A recurring conundrum around our TAB board tables is whether to allow staff to work from home, and if so, how to ensure we do it right. As business leaders, we feel a duty and a desire to demonstrate flexibility, and I know we all want the best for our employees. We also want the best for our businesses, so bridging the gap can feel a little tricky.
A few years ago, Skype (a not unbiased party in this scenario!) published a survey on working from home, so let me summarise the key points for you as they continue to resonate with me:
- Video conferencing, desktop video and VOIP are set to dramatically increase. The use of e-mail and the phone (expect to see one on Antiques Roadshow any day soon) will decrease
- An average 62% of businesses now allow staff to work remotely
- 56% of decision makers believe remote workers are more productive
- And after salary and working environment, the ability to work from home is the next most important factor in job satisfaction
But they would say that, wouldn’t they? Or am I being cynical? No two ways about it, working from home is an idea whose time has come. And yet it polarises opinion. Some people think it’s brilliant – an equal number think it’s a disaster.
I’d love to hear your views, because I know that a lot of this readership does often work from home (as I am doing right now as I write this). Does it work for you? If so, how do you make it work? I like to think I manage it quite successfully, so if it helps, here are half a dozen suggestions for you and your employees:
- You must have a designated working space: the kitchen table isn’t the answer. I’ve never yet met anyone who could work successfully from the kitchen table – just too many distractions (but if anyone knows a trick for “anchoring” the office-state-of-mind when you’re at said table, please share it).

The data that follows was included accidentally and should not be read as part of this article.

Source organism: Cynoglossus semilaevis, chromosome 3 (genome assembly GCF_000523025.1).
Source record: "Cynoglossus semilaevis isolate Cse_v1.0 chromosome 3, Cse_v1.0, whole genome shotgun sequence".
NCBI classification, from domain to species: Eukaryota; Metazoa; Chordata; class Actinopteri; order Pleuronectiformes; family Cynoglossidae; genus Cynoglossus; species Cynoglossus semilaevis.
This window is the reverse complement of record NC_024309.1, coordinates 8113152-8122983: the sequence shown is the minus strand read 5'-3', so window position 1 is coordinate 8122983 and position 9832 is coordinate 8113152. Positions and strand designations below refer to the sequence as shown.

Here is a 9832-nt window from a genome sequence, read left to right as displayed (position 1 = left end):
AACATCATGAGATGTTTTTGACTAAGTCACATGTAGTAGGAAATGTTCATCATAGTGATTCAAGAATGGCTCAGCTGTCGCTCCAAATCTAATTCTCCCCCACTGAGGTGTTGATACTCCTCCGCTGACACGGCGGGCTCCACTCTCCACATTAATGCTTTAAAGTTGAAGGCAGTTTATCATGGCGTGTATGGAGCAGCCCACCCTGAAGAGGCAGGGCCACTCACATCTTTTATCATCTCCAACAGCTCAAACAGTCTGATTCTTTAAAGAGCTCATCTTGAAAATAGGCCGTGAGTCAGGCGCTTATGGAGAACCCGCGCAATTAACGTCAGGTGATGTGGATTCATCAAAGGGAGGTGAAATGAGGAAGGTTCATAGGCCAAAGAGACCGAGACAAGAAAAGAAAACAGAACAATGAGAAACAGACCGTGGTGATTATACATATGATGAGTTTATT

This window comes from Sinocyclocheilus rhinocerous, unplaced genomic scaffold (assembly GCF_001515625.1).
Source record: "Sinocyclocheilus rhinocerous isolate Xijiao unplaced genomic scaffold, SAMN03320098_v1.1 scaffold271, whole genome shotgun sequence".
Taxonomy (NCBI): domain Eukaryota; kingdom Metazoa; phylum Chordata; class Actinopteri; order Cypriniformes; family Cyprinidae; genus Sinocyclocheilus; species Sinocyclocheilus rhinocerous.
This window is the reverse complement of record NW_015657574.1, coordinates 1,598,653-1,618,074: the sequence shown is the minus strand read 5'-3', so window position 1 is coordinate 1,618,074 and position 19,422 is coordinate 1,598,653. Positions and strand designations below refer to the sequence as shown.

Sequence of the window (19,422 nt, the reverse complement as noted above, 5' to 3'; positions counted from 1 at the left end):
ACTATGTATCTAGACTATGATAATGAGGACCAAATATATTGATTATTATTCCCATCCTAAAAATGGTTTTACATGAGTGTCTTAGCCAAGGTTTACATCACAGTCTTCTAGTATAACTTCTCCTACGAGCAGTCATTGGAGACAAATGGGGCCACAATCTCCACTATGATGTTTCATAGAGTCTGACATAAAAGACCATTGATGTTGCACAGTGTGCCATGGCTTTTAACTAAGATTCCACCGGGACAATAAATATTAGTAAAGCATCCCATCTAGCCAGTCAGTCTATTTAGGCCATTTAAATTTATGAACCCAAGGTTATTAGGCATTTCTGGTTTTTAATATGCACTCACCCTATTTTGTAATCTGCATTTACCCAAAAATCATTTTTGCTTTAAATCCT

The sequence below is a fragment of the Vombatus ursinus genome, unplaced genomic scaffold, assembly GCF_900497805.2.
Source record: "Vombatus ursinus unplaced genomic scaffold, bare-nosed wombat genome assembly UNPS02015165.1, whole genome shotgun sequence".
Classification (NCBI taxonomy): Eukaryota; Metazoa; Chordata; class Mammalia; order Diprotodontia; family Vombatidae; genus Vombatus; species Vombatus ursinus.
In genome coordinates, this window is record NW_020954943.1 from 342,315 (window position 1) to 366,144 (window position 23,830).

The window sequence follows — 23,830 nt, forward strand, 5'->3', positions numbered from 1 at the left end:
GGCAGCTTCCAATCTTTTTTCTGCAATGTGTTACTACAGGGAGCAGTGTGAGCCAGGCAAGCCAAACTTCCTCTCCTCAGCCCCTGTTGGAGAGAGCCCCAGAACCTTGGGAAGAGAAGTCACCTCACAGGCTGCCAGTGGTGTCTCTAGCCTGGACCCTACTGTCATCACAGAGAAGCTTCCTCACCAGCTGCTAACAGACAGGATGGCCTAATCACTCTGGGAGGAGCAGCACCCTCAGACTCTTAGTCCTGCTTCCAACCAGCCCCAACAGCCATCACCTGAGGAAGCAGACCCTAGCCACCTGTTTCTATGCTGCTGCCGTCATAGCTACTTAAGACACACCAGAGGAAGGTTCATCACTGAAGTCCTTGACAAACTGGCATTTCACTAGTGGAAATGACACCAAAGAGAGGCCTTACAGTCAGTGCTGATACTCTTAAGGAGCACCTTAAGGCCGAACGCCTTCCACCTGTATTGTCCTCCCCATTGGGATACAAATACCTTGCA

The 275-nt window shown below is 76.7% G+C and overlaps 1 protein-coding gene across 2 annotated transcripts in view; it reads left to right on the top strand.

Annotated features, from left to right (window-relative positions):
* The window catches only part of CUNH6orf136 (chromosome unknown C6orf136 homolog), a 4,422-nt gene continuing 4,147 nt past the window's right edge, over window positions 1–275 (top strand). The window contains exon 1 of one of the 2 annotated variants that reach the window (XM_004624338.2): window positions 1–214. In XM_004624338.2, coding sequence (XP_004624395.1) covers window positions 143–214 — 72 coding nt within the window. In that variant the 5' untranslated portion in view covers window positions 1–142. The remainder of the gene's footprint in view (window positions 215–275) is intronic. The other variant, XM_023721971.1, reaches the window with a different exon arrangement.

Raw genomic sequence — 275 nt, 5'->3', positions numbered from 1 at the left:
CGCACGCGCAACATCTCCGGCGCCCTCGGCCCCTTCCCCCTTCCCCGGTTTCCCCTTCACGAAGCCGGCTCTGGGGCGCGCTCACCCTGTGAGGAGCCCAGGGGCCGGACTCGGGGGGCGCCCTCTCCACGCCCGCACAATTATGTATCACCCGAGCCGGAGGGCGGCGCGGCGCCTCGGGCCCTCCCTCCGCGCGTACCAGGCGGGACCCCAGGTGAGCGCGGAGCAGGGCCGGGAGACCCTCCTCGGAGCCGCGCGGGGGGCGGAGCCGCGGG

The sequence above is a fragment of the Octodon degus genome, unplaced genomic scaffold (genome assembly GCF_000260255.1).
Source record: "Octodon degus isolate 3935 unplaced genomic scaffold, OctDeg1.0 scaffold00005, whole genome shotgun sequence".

- Ideally, convert the spare bedroom into a specific ‘home office’. What’s that? You were careless enough to open another bottle of red wine which led to an extra child and you don’t have a spare bedroom? Sorry, there are limits to even TAB’s advice…
- I don’t think hours matter. One of the great plusses of working from home is that it really allows you to work when your body-clock’s at its best. So, if getting up early and starting work at six suits your metabolism, just do it. The amount you can get done before nine can be astonishing.
- Make sure your technology is up to speed. If you’ve a state of the art computer in the office that zips around the internet at the speed of light, you’re going to get seriously frustrated if you come home to a laptop that thinks dial-up is a bit racy – and work will suffer. And when you buy a new laptop, don’t forget the built-in webcam, for those all-important Skype calls.
- Make use of technology as well. Software such as Google Docs and Dropbox will allow you to collaborate with the hapless souls still trapped in the office.
- If you’re working – you’re working. The kids have to appreciate that. And by the same token, you have to be strong. No nipping out for a game of golf just because the sun’s shining.
I hope those tips are helpful. Whatever you think about Skype’s survey, more and more of us are going to find ourselves working from home in the future.
By Ed Reid, TAB (UK)